Race Reports, Ironman

Tristar Bradford Albus Ironman Mont tremblant race report

IRONMAN MONT TREMBLANT RACE REPORT #Ironman #immt2018 #SBR #triathlete #triathlon #10 #10thIM #tristarathletes #tristar #iamspecialized #shiv #rovalwheels #sramred #attitudeofgratitude

“Two weeks to the day, I crossed the finish line of my 10th IRONMAN in Mont-Tremblant, Canada. While this was a personal milestone, what made the day most unforgettable and emotionally indelible was sharing the journey of 140.6 miles with my brother (more to come on that later).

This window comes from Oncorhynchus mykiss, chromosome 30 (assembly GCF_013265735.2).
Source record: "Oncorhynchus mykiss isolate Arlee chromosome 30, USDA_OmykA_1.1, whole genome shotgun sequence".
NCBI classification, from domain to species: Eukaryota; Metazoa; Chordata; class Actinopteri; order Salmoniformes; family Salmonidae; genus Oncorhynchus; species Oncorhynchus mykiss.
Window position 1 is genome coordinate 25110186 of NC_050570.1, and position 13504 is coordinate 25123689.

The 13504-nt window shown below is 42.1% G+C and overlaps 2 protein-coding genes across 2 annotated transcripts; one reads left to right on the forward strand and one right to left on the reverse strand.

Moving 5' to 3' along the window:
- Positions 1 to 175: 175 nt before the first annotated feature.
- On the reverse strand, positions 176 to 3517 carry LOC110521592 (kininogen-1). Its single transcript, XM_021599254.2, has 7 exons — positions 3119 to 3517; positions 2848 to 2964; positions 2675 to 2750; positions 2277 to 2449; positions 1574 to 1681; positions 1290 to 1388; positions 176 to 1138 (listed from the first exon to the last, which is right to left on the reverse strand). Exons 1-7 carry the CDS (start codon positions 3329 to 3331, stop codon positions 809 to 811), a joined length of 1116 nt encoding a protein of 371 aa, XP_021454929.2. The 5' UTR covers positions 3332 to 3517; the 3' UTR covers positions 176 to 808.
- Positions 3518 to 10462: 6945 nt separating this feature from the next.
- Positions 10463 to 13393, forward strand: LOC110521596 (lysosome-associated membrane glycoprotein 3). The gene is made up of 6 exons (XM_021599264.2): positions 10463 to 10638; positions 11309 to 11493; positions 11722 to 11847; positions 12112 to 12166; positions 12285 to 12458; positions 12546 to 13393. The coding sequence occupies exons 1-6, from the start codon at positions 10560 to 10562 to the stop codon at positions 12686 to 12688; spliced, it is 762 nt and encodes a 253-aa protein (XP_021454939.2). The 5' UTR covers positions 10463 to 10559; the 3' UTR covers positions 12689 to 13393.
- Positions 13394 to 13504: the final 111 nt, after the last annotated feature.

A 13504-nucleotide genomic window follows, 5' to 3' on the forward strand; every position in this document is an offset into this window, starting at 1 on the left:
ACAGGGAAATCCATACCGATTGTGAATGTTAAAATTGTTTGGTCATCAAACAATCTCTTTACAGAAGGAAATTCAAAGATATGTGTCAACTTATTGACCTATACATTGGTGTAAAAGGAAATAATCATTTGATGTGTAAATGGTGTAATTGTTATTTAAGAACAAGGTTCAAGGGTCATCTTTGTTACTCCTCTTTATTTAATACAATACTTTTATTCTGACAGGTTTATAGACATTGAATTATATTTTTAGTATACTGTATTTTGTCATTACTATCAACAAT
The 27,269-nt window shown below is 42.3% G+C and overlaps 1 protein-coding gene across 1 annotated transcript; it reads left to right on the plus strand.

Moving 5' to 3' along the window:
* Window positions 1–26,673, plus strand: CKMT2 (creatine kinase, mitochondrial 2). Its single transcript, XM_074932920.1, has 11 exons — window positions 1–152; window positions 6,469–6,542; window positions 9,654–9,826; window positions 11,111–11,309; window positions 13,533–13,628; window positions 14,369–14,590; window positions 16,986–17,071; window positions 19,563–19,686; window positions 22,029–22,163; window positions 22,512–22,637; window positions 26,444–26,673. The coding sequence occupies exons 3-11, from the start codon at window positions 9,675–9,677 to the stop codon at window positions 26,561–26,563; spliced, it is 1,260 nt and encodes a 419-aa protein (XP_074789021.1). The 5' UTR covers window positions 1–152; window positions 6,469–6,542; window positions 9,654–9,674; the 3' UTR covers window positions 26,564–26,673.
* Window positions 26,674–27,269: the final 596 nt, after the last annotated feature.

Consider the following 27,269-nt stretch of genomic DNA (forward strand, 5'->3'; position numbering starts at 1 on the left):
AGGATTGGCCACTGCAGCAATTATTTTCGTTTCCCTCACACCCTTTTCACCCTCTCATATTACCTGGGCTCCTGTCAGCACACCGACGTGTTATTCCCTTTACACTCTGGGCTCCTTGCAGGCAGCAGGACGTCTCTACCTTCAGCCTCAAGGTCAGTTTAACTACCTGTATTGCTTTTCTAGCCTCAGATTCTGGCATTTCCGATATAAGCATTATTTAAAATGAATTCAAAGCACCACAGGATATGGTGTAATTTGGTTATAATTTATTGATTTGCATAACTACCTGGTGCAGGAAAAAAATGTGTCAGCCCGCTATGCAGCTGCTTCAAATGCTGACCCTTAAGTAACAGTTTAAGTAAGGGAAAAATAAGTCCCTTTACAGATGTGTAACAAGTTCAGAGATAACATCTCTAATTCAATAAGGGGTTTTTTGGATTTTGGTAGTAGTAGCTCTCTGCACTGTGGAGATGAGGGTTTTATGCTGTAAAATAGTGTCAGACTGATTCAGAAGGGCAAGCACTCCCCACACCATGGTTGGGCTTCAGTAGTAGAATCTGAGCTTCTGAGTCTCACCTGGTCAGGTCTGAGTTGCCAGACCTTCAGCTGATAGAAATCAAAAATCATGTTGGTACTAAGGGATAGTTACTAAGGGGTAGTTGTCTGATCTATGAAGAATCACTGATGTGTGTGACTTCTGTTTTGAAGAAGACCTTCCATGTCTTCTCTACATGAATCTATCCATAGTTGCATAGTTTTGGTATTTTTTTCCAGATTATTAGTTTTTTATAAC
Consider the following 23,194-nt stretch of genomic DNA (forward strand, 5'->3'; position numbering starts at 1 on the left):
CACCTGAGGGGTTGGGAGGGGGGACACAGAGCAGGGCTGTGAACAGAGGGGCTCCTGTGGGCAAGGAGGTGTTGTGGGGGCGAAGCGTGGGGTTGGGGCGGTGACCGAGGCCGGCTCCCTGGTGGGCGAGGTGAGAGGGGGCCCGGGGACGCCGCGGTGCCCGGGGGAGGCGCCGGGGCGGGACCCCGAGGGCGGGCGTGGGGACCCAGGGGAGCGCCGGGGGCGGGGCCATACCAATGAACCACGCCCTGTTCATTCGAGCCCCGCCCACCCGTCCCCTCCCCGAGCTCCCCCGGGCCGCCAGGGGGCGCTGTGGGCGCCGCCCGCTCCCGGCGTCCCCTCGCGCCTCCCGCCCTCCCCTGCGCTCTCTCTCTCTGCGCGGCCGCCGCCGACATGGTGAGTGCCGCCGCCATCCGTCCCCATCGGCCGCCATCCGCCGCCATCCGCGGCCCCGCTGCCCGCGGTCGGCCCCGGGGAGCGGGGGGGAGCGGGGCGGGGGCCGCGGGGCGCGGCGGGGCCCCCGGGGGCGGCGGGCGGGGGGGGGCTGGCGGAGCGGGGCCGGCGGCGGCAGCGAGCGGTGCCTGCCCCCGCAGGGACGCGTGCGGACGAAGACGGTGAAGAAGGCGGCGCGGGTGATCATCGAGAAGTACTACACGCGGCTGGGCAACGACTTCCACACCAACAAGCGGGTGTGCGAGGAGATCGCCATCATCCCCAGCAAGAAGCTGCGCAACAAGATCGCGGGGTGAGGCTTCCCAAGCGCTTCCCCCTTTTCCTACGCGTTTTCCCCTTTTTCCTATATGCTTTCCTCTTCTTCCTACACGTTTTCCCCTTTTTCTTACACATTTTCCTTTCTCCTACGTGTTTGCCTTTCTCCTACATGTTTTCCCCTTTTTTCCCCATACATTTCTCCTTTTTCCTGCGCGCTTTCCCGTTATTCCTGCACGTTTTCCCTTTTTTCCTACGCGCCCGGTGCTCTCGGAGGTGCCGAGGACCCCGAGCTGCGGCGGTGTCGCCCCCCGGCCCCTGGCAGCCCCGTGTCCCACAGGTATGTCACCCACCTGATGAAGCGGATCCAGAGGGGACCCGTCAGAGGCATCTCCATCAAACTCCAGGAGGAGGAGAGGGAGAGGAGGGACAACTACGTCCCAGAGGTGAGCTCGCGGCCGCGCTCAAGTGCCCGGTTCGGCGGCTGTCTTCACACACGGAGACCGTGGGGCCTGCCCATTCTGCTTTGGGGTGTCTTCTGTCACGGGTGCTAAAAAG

If you have ever read one of my race reports, you know that I like to begin the day's account with the same phrase, "3 AM comes awfully early race morning." Rising from my bed, the pre-race jitters were in full effect before my feet even hit the ground. Going through the normal morning routine,  we collected our remaining race day items and headed out!! After a quick stop in T1 to cap off my tire PSI and place my nutrition, we made our way to the swim start. If I'm being honest, this is my least favorite part of the day. As you stand there anticipating the start gun, unfolding the day in your head, the anxiety can be crippling. To make matters worse, the air temp and water temp were such that it made for some extreme fog - bad enough that sighting the buoys was going to be a challenge and bad enough that the race start was delayed by 45 minutes. As the delay's final minutes counted down, a bunch of athletes flooded in from the water, pushing my line-up position back. All of a sudden, I was towards the back of the first group. There was nothing I could do. I knew at this point that my swim was going to be very congested. Charging the water, I looked for a clean line, but no such luck! For the next 2k meters it was a washing machine. Navigating through bodies, kicking feet and flailing hands....not to mention struggling to see the next buoy due to the fog worsening as the water was churned up. It wasn't until the last 800 meters or so that I found clean water. Arriving at the shore and exiting the water in 19th place in my AG with a time of 1:02...quick transition and onto the bike! Going into this race I had a very strict bike plan with rather conservative caps....on which I may have pushed the limit. Trying to stay focused on my numbers, I couldn't help but be constantly thinking about my brother. Did he finish the swim? How long did it take him? Is he on the bike yet? Then, almost as if I had channeled him, he appeared. Head down, tucked in aero and a look of complete focus. I yelled out, "Jeffrey!" To which he replied, "Bradford!" And that was all I needed. He was on the bike, he was dialed in and he was in positive spirits.